The first Massive Open Online Course (MOOCs), Connectivism and Connective Knowledge (also known as CCK08), led by George Siemens of Athabasca University and Stephen Downes of the National Research Council, was offered in 1998.  Twenty-five tutition paying students from the University of Manitoba and over 2,200 tuition free students from the general public, participated.

By 2012, MOOCs were hot news. In 2011 and 2012, for-profit organizations, such as Udacity, edX, and Coursera, worked with universities, colleges, and other partners to launch numerous MOOCs that registered hundreds of thousands of students, and caught the imagination of many more.

Thomas Friedman, writing in the New York Times a year later, suggested:

“I can see a day soon where you’ll create your own college degree by taking the best online courses from the best professors from around the world — some computing from Stanford, some entrepreneurship from Wharton, some ethics from Brandeis, some literature from Edinburgh — paying only the nominal fee for the certificates of completion. It will change teaching, learning and the pathway to employment. There is a new world unfolding and everyone will have to adapt.”

MOOCs were the new “magic bullet” that would transform access to, and costs of, higher education and, maybe, show the way in which lifelong learning – always part of the educational dream – could become a reality.

However, there are few signs, in North America at least, of MOOCs having the transformative power that Friedman imagined.

On the opposite end of the spectrum to MOOCs are Micro Colleges, a term coined by Futurist Thomas Frey. In his view, “It’s no longer possible to project the talent needs of business and industry 5-6 years in advance, the time it takes most universities to develop a new degree program and graduate their first class. Instead, these new skill-shifts come wrapped in a very short lead-time, often as little as 3-4 months.” Micro Colleges involving immersive 2-3 month courses with less than 25 students are springing up around the U.S. on a variety of topics with over 65 just in the field of computer programming alone. More on Futurist Thomas Frey’s view on the need for Micro Colleges here in this video.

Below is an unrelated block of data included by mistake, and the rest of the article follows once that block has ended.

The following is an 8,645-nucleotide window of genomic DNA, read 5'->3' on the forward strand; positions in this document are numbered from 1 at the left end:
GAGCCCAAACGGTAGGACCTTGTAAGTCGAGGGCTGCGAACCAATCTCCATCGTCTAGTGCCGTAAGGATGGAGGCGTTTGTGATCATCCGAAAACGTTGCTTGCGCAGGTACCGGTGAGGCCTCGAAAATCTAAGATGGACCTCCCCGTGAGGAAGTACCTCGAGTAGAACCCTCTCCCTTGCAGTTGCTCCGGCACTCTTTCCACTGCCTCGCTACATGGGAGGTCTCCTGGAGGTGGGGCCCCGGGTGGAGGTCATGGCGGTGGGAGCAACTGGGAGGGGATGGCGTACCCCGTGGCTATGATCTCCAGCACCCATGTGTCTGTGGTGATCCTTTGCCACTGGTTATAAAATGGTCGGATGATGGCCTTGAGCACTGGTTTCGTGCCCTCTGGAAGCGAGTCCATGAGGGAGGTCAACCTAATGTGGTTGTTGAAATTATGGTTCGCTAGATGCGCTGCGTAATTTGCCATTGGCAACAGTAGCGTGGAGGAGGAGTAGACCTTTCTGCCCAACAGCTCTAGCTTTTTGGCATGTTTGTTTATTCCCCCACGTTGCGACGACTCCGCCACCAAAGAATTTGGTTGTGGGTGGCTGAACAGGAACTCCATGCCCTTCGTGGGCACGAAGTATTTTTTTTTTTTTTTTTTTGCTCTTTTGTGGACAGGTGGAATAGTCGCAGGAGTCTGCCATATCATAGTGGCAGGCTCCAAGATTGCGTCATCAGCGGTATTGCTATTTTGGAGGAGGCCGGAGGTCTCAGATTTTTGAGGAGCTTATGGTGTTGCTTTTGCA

We pose five questions about what changes MOOCs might be engendering in post-secondary education and how this is enabling a new pedagogy. While answers to each question are still evolving, some preliminary observations from experience and the literature can be offered.

Question 1: Are MOOCs Changing the Way in which Students Earn Credit?

This is just starting to happen:

  • A few MOOCs have been recommended for credit by the American Council on Education’ College Credit Recommendation Service – Pre-Calculus  and Algebra, both from the University of California at Irvine; Introduction to Genetics and Evolution  from Duke University; Bioelectricity: A Quantitative Approach from Duke University; and Calculus: and Single Variable from the University of Pennsylvania. After completing the course, students submit to an identity verification process before sitting a special proctored online exam held after the course ends. The student’s institution then has the option of granting credit.
  • The University of the People, based in California, offers accredited undergraduate degrees in business and computer science for students using MOOCs. Tuition is free with the student paying small administrative and exam fees. The University is accredited by the US Distance Training and Education Council (DTEC).